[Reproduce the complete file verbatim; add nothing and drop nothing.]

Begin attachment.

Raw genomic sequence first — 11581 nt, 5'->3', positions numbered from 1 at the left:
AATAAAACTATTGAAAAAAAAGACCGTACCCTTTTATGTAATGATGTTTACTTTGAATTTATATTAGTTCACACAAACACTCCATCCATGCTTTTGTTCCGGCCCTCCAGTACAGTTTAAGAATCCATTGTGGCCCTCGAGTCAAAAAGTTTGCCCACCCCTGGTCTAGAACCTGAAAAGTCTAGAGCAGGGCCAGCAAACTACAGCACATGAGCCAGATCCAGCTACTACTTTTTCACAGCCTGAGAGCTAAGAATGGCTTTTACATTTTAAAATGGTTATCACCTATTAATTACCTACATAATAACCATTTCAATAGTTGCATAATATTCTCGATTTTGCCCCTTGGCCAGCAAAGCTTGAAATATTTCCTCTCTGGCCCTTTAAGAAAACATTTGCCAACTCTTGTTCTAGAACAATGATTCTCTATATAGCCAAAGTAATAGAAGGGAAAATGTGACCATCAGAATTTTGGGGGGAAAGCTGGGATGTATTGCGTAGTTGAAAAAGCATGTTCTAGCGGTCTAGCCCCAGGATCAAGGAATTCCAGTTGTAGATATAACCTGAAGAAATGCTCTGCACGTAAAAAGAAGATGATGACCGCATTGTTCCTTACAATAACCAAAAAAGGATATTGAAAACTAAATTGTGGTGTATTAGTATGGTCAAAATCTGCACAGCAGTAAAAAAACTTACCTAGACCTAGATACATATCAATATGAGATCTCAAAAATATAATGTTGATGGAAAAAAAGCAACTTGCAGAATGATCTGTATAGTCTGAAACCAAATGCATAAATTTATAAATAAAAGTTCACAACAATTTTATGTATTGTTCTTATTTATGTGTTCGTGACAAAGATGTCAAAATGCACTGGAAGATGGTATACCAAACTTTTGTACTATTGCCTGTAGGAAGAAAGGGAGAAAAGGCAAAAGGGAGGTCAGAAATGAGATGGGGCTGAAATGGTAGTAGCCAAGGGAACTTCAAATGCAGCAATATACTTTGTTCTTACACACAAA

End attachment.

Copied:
Raw genomic sequence first — 11581 nt, 5'->3', positions numbered from 1 at the left:
AATAAAACTATTGAAAAAAAAGACCGTACCCTTTTATGTAATGATGTTTACTTTGAATTTATATTAGTTCACACAAACACTCCATCCATGCTTTTGTTCCGGCCCTCCAGTACAGTTTAAGAATCCATTGTGGCCCTCGAGTCAAAAAGTTTGCCCACCCCTGGTCTAGAACCTGAAAAGTCTAGAGCAGGGCCAGCAAACTACAGCACATGAGCCAGATCCAGCTACTACTTTTTCACAGCCTGAGAGCTAAGAATGGCTTTTACATTTTAAAATGGTTATCACCTATTAATTACCTACATAATAACCATTTCAATAGTTGCATAATATTCTCGATTTTGCCCCTTGGCCAGCAAAGCTTGAAATATTTCCTCTCTGGCCCTTTAAGAAAACATTTGCCAACTCTTGTTCTAGAACAATGATTCTCTATATAGCCAAAGTAATAGAAGGGAAAATGTGACCATCAGAATTTTGGGGGGAAAGCTGGGATGTATTGCGTAGTTGAAAAAGCATGTTCTAGCGGTCTAGCCCCAGGATCAAGGAATTCCAGTTGTAGATATAACCTGAAGAAATGCTCTGCACGTAAAAAGAAGATGATGACCGCATTGTTCCTTACAATAACCAAAAAAGGATATTGAAAACTAAATTGTGGTGTATTAGTATGGTCAAAATCTGCACAGCAGTAAAAAAACTTACCTAGACCTAGATACATATCAATATGAGATCTCAAAAATATAATGTTGATGGAAAAAAAGCAACTTGCAGAATGATCTGTATAGTCTGAAACCAAATGCATAAATTTATAAATAAAAGTTCACAACAATTTTATGTATTGTTCTTATTTATGTGTTCGTGACAAAGATGTCAAAATGCACTGGAAGATGGTATACCAAACTTTTGTACTATTGCCTGTAGGAAGAAAGGGAGAAAAGGCAAAAGGGAGGTCAGAAATGAGATGGGGCTGAAATGGTAGTAGCCAAGGGAACTTCAAATGCAGCAATATACTTTGTTCTTACACACAAA